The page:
By Michael S. Goldberger, film critic
Stylish as Johnny Depp’s portrayal is in director Michael Mann’s “Public Enemies,” it appears the splendid thespian is a bit late to the party. Short of reinventing the antihero, his performance, like Dillinger himself, was doomed. Just as our idea of the hero changes, so does its counterculture variant. This bad boy is strictly old fedora.
That’s not to say Mr. Depp couldn’t have played Clyde to Faye Dunaway’s Bonnie, or just about any other era’s rebel. He would have looked fine sitting atop Brando’s Triumph in “The Wild One” (1953). And dare say, he’d be a superb Duke Mantee to Leslie Howard’s Alan Squier in “The Petrified Forest” (1936). But alas, he’s not a seer.
Post 9/11 and the as yet undefined financial miasma that rolled into town in late 2008, the new mindset has not yet formed. Which makes it especially hard for a romantic dissenter to know what exactly to be against. Our optimistic election of President Obama might be a sign that we’ve tired of cynicism and the spin. Been there, done that.
Gangster stock further devaluates as the slick and the canny in the higher echelons of our economic workings increasingly seek to carve their own fiefdoms without regard for the commonweal. The more the gray between righteous and evil widens, the more we need a traditional hero.
Nose-thumbing nihilists become a decadence we simply can’t afford.
To Depp’s credit, he doesn’t humanize his title killer any more than necessary to tell the primarily true tale. But this unsheathes a double-edged sword. We all know about Dillinger…one of the Midwestern desperados who, for a time, stole the headlines from his ethnic, inner-city counterparts. Without a hook, the legend is now anticlimactic.
Put in perspective, John Dillinger originally captured imaginations set against the backdrop of the Great Depression. The fantasy was that he was lashing out at the system…robbing one for the Gipper, so to speak. However, transcendent as his smile may be, Mr. Depp struggles, albeit seamlessly, to evoke an analogous notion of revolt.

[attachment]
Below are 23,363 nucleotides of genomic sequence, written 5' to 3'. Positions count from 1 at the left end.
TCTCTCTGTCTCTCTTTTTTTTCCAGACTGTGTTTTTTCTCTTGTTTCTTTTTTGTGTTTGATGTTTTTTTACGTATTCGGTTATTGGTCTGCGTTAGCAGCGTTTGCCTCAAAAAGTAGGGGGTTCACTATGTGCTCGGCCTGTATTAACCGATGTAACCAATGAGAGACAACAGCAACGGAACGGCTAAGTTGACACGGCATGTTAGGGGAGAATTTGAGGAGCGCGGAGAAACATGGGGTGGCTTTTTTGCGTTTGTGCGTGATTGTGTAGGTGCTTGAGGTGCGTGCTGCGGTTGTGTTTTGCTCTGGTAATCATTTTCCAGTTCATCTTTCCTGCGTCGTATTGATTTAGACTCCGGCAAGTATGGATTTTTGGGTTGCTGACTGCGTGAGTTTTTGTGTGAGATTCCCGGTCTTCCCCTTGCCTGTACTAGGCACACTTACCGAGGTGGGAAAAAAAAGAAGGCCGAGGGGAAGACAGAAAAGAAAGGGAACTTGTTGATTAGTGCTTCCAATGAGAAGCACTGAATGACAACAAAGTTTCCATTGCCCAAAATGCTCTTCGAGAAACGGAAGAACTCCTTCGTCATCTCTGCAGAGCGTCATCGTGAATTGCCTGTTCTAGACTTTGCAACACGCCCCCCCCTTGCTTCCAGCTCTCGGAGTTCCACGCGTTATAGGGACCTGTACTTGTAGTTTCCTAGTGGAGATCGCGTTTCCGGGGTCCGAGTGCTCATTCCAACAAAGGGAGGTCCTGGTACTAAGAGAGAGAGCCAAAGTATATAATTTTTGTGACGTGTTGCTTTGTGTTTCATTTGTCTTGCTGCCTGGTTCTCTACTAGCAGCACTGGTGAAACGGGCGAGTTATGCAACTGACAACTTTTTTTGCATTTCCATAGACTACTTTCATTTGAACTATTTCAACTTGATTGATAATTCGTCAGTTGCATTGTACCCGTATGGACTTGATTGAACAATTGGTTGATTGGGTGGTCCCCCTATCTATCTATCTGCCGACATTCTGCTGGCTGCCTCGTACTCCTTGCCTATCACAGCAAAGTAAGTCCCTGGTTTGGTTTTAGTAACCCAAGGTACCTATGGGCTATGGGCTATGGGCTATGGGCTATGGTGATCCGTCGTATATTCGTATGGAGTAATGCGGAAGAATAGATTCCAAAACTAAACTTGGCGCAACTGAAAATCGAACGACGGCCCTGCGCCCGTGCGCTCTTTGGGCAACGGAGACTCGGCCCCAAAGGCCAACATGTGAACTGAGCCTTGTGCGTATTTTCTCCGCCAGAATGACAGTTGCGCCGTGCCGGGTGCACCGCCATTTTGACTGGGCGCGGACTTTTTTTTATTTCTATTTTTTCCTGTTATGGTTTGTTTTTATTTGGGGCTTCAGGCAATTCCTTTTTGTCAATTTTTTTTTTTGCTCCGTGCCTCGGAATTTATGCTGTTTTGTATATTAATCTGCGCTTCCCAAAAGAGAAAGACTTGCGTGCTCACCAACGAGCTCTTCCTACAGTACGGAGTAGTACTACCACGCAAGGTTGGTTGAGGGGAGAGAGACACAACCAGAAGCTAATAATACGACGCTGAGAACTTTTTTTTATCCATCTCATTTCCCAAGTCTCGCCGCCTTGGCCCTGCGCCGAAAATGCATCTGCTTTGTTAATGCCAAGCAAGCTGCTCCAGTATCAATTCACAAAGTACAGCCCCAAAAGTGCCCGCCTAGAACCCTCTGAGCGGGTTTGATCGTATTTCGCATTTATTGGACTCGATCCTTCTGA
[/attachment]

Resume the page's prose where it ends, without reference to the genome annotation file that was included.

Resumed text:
Given his unembellished resume, it’s tough to develop any feeling for the bank robber. Offering faint apology, he explains to his gal, Billie Frechette (Marion Cotillard), that his mom died when he was three and his father beat him. The screenplay’s emphasis of his loyalty to fellow hoods is like informing that Hitler was kind to his German shepherds.
Doubtless, director Mann calculated the inherent problems of honestly telling the story without making it seem like History Channel redux. So he overcompensates by accenting the shoot-em-up angle. Whether via Tommy gun or BAR, bullets fly. The soon tiring rat-tat-tat makes you wonder if the hail of gunfire depicts the exact number of rounds fired.
To further heighten the sought after realism, the filmmaker (or, should he be called video-maker?) employs the Sony F23 digital system. While startlingly clear in a “You Are There” sort of way, the resultant, faux documentary look is a case of the gimmick shooting itself in the foot. The self-conscious hyperbole comes off gratuitous.
Call the plotline nouvelle factual. There are few value judgments, though the undertone is decidedly pragmatic. It’s survival of the fittest with an acerbic bent. A young J. Edgar Hoover (Billy Crudup) is ambitiously launching his career. G-Man Melvin Purvis, smartly portrayed by Christian Bale, is an important key to the demagogue’s power quest.
Interestingly though, while Dillinger and Purvis are depicted as opposite sides of the same coin, it’s not in the contemporary sense of that sarcasm. Depp’s two-dimensional Dillinger is bad, purportedly a product of his environment, but really because he has the ruthless killer gene. Purvis, on the other hand, is more enigma than white knight.
He follows instructions and is dead serious, staunchly believing he’ll prevail because he employs the latest crime fighting techniques. But he preaches not, and in Mr. Bale’s eyes we try to detect whether the lawman is as convinced of his moral imperative as he is of his duty. Meanwhile, history and the times are also having their say.
Just as Wells Fargo and other moneyed interests could no longer abide the Butch Cassidy and Sundance Kid element robbing trains in the previous century, Dillinger and his ilk don’t figure in the new commerce’s workings. The tribute they shell out pales in comparison to what the Mafia routinely pays to be a partner in the economic system.
But Depp’s Dillinger scorns the corporate mobster that Frank Nitti extols whilst showing off his numbers racket boiler room. Probably fatalistic, even if bragging to Billie that he’ll die an old man in her arms, he knows he’s a dinosaur. But this isn’t enough to make us care, which is precisely why filmgoers shouldn’t chum up to “Public Enemies.”
“Public Enemies,” rated R, is a Universal Studios release directed by Michael Mann and stars Johnny Depp, Christian Bale and Marion Cotillard. Running time: 140 minutes